Sovereign Bank, respondent, v. Oscar Calderone, appellant.

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Supreme Court, Appellate Division, Second Department, New York.

Sovereign Bank, respondent, v. Oscar Calderone, appellant.

2010–08471 (Index No. 12032/08)

Decided: May 03, 2011

MARK C. DILLON, J.P. JOSEPH COVELLO RANDALL T. ENG CHERYL E. CHAMBERS, JJ. The Law Firm of Jeffrey L. Solomon, PLLC, Woodbury, N.Y., for appellant. Riker Danzig Scherer Hyland & Perretti LLP, New York, N.Y. (Jonathan P. Vuotto of counsel;  Gerald A. Liloia on the brief), for respondent. The defendant moved to dismiss the complaint, arguing that, based on the plaintiff's filings with the Supreme Court, the attorney who commenced the action on the plaintiff's behalf did not maintain an office “for the transaction of law business” within this State in violation of Judiciary Law § 470.   In opposition, the plaintiff's counsel provided an affidavit indicating that she maintained an office at the plaintiff's Brooklyn location.   The defendant failed to rebut the plaintiff's evidence and, thus, he did not demonstrate that the plaintiff's attorney was in violation of Judiciary Law § 470 (see Matter of Scarsella, 195 A.D.2d 513, 515–516;  cf.  Elm Mgt. Corp. v Sprung, 33 AD3d 753, 754).   Moreover, even had the defendant demonstrated that the plaintiff's counsel was in violation of Judiciary Law § 470, such violation would “not provide a basis for the defendant to have the complaint against him dismissed” (Elm Mgt. Corp. v Sprung, 33 AD3d at 754).   Accordingly, the Supreme Court properly denied the defendant's motion to dismiss the complaint.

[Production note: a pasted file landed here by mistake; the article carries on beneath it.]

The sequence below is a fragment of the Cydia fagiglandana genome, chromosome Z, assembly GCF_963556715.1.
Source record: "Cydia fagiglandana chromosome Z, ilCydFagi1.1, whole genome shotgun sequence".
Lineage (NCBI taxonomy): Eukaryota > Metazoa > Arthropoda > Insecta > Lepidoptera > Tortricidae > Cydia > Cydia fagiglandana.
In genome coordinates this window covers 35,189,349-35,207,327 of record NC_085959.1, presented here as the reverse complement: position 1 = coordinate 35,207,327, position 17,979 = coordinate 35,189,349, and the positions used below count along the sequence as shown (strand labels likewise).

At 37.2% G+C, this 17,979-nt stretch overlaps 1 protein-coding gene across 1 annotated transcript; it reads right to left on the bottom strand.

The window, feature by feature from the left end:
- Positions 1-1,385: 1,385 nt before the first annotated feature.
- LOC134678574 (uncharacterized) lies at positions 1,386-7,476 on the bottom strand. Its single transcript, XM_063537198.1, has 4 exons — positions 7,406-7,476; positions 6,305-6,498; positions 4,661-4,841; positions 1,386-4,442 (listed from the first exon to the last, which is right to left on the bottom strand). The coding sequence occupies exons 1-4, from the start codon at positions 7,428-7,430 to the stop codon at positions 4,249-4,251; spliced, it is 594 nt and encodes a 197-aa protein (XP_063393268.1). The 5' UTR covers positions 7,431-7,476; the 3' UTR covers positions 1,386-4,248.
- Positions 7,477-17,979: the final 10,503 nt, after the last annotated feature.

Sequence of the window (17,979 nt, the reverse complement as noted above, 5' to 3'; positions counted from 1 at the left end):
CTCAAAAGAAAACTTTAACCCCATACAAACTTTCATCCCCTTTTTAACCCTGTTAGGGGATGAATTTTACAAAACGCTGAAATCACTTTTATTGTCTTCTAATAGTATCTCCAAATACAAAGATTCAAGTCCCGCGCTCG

Argued—April 14, 2011


In an action to foreclose a mortgage, the defendant appeals from an order of the Supreme Court, Nassau County (Adams, J.), entered August 9, 2010, which denied his motion to dismiss the complaint pursuant to Judiciary Law § 470.

ORDERED that the order is affirmed, with costs.



Matthew G. Kiernan

Clerk of the Court